The Dawn of Everything was never intended to be a good read in the same vein as a pop-nonfiction page-turner. The many ancient civilizations that are explored will force you to read and reread passages to commit names, dates and circumstances to memory, and there are more footnotes than a non-academic can bear! If it’s hard to read, then why bother? The Dawn of Everything is complex and brilliant as much as it is simple and brilliant, and that puts human history into perspective. For example, the invention of the light bulb had huge ramifications for the modern world. Yet many Neolithic discoveries had the cumulative effect of shaping everyday life as profoundly as the lightbulb: bread rising, cultivation of crops and growth cycles, ceramics, mining, all of which are still with us today.
In the parade of ancient communities that are explored in The Dawn of Everything, we are able to consider the epoch transitions in history: Agriculture, Industrialization, Transportation, Energy, Technology, and how each transition impacted the ongoing dynamic tension between the self-governing (egalitarian) and top-down (authoritarian) modalities. We might find that there are no sure answers, but we can embrace the following truth: Freedom is a constant struggle. We are also left with the burning desire to ask the right question: How did our post-modern world arrive at this point and place time? This is especially important to ask in our current age, which is steeped in Kairos—an opportune moment in history, when real change is not only possible but inevitable. You can’t come to a fork in the road to make a decision unless you have taken the journey to get there, and reading the Dawn of Everything is that journey.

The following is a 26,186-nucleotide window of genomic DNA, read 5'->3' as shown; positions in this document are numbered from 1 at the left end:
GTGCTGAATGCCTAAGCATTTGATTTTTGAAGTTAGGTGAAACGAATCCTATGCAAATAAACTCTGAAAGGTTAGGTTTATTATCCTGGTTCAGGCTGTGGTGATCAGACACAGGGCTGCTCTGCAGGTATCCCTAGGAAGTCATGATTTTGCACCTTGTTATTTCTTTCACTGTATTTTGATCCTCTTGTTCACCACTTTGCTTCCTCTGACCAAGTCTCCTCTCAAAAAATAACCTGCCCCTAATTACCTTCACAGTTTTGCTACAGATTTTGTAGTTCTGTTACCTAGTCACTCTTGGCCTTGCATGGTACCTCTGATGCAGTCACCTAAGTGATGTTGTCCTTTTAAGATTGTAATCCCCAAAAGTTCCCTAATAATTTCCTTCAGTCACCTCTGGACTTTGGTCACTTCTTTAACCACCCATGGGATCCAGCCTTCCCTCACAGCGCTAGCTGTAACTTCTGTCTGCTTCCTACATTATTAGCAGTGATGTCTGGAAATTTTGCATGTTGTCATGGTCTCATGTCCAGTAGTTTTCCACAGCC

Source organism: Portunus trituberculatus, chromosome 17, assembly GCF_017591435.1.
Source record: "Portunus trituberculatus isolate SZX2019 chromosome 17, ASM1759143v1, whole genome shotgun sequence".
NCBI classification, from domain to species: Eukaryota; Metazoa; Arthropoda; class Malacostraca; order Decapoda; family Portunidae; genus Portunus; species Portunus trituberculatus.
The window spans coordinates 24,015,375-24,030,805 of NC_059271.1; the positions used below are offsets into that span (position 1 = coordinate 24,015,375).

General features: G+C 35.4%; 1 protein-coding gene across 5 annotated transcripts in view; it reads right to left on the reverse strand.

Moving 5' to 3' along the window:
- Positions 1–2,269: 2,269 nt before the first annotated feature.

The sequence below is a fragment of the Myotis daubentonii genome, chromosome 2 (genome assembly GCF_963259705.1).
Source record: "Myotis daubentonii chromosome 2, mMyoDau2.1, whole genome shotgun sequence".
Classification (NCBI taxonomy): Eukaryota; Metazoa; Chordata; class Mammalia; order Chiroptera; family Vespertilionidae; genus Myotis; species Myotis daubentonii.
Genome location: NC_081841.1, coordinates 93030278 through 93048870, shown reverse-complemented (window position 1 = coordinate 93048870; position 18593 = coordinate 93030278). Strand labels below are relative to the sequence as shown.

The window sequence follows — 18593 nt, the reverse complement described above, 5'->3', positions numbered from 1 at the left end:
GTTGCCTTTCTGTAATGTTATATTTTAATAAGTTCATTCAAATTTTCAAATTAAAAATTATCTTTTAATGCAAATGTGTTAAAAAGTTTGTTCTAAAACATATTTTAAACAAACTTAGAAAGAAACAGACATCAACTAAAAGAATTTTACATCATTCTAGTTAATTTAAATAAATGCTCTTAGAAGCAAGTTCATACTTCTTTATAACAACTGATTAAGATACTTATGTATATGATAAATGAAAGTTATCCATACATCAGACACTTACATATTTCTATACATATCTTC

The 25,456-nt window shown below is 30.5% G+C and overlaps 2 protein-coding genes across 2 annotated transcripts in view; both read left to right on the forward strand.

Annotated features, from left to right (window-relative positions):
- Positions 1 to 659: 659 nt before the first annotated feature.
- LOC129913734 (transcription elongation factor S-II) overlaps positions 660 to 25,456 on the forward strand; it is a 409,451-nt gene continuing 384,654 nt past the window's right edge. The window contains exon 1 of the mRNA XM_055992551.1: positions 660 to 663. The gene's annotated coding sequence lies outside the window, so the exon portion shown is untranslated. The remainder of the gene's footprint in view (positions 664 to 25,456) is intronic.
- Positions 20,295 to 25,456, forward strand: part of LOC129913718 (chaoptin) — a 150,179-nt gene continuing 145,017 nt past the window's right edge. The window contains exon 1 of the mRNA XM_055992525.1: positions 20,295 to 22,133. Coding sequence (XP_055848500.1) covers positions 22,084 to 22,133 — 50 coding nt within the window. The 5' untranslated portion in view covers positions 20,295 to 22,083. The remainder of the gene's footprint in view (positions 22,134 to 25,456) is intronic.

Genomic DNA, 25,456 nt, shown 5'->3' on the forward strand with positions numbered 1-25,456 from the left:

We are hereinafter called to ask the right questions about the true origins of history and to use our imagination instead of accepting false narrative by glossing over the parts of human history that were never recorded or intentionally omitted.There is much still to be learned and we don’t know all of the answers. The version of history that is accepted by the governing few can dictate how historians and teachers of history decide what is true. However, at the end of the day, mass graves and archeological sites do distinguish self-governing (egalitarian) societies from those that were top-down(authoritarian). One final truism: If we know where the art, the artifacts and the bodies are buried, the bones do not lie.